We first looked to the statutory language, noting that the statute requires arresting officer to "warn" motorists. Wegielnik, 152 Ill. 2d at 423-24. We rejected the defendant's assertion, however, that the word "warn" implied "subjective understanding [of the consequences] on the part of the person so advised." Wegielnik, 152 Ill. 2d at 424. Rather, we held that the statute requires only that "warnings be given ***. [It] does not require that a motorist understand the consequences ***." Wegielnik, 152 Ill. 2d at 424. We discussed the overall goal and scheme of the implied-consent statute to support our holding. Wegielnik, 152 Ill. 2d at 425. We recognized that the implied-consent statute was enacted as a matter of public policy to make highways safer. Wegielnik, 152 Ill. 2d at 425. Therefore, the remedial nature of the statute warranted liberal construction to accomplish its overall goal of safety. Wegielnik, 152 Ill. 2d at 425.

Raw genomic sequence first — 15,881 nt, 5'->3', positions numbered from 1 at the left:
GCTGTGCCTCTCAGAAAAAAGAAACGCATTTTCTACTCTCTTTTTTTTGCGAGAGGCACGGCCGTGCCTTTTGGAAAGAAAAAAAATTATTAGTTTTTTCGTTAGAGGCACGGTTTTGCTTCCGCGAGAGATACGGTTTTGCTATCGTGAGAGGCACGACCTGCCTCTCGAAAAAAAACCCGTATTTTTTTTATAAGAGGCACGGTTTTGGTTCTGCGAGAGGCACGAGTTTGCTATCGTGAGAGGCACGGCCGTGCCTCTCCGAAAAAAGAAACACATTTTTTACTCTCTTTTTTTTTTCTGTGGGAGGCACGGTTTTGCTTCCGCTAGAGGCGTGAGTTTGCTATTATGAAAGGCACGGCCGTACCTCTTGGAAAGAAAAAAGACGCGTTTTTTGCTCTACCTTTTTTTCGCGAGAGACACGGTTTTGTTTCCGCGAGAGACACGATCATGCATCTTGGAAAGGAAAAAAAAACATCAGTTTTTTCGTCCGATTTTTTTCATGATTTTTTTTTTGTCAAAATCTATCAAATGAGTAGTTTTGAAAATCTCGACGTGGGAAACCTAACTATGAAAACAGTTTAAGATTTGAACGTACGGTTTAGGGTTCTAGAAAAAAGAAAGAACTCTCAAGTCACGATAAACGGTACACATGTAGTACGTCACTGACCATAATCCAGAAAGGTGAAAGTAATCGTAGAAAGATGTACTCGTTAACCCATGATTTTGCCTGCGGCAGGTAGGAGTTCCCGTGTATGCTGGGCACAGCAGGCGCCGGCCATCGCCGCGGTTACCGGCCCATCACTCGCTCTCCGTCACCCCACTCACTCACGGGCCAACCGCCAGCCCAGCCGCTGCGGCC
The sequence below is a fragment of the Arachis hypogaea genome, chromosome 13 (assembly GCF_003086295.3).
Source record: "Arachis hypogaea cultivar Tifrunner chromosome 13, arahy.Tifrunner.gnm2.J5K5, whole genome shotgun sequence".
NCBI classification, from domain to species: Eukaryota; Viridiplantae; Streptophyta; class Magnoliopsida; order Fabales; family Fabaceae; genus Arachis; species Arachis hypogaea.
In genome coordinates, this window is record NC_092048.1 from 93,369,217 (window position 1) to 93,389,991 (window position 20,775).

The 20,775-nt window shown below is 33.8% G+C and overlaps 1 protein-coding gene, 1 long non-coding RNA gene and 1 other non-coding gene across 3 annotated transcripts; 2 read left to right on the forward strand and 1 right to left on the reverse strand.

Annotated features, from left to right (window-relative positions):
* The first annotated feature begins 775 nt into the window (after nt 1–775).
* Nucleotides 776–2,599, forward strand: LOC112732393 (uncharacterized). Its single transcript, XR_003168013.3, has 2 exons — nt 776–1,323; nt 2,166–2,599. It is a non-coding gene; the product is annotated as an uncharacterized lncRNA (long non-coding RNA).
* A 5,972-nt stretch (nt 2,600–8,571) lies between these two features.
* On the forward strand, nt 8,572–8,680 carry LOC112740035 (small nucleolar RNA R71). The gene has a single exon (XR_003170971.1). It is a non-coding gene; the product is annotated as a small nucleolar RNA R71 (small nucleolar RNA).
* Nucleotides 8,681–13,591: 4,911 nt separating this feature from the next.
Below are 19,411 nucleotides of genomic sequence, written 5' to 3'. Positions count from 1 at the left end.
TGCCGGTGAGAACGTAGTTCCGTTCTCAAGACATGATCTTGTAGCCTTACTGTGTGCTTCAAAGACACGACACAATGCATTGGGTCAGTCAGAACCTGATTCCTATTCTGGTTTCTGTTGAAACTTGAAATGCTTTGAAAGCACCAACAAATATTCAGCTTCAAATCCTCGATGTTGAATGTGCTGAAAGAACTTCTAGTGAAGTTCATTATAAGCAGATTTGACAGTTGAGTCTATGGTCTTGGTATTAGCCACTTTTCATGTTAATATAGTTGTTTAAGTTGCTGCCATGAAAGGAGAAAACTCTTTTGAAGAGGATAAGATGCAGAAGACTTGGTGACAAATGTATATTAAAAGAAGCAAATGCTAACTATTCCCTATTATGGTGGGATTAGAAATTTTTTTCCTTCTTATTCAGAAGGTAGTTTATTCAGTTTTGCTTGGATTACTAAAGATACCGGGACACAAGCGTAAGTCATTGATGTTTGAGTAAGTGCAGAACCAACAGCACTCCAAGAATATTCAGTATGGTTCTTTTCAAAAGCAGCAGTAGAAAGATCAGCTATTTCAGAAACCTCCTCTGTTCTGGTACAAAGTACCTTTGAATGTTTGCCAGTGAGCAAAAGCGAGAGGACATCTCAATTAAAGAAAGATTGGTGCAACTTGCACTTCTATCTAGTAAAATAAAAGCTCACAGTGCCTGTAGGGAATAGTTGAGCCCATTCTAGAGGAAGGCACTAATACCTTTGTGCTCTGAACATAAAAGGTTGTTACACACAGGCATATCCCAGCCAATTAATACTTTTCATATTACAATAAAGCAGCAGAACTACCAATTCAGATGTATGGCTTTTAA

Importantly, in Wegielnik we discussed the purpose of the warnings. Contrary to the "informed choice" purpose stated by our appellate court, in Wegielnik this court stated:
"[W]e do not believe the purpose of the implied-consent statute is to advise drivers as to whether they should take a blood-alcohol test, or to give them a choice between a six- and three-month suspension. ***
The implied-consent statute serves the legislative purpose of promoting highway safety by assisting in the determination of whether drivers suspected of intoxication are in fact under the influence of alcohol. [Citation.] The threat of summary suspension for refusing to take a blood-alcohol test motivates drivers to take the test, thereby allowing the State to obtain objective evidence of intoxication. [Citation.] For this reason it is in the State's best interest for law enforcement officials to fully explain the consequences of refusal. [Citation.]" (Emphasis added.) Wegielnik 152 Ill. 2d at 425.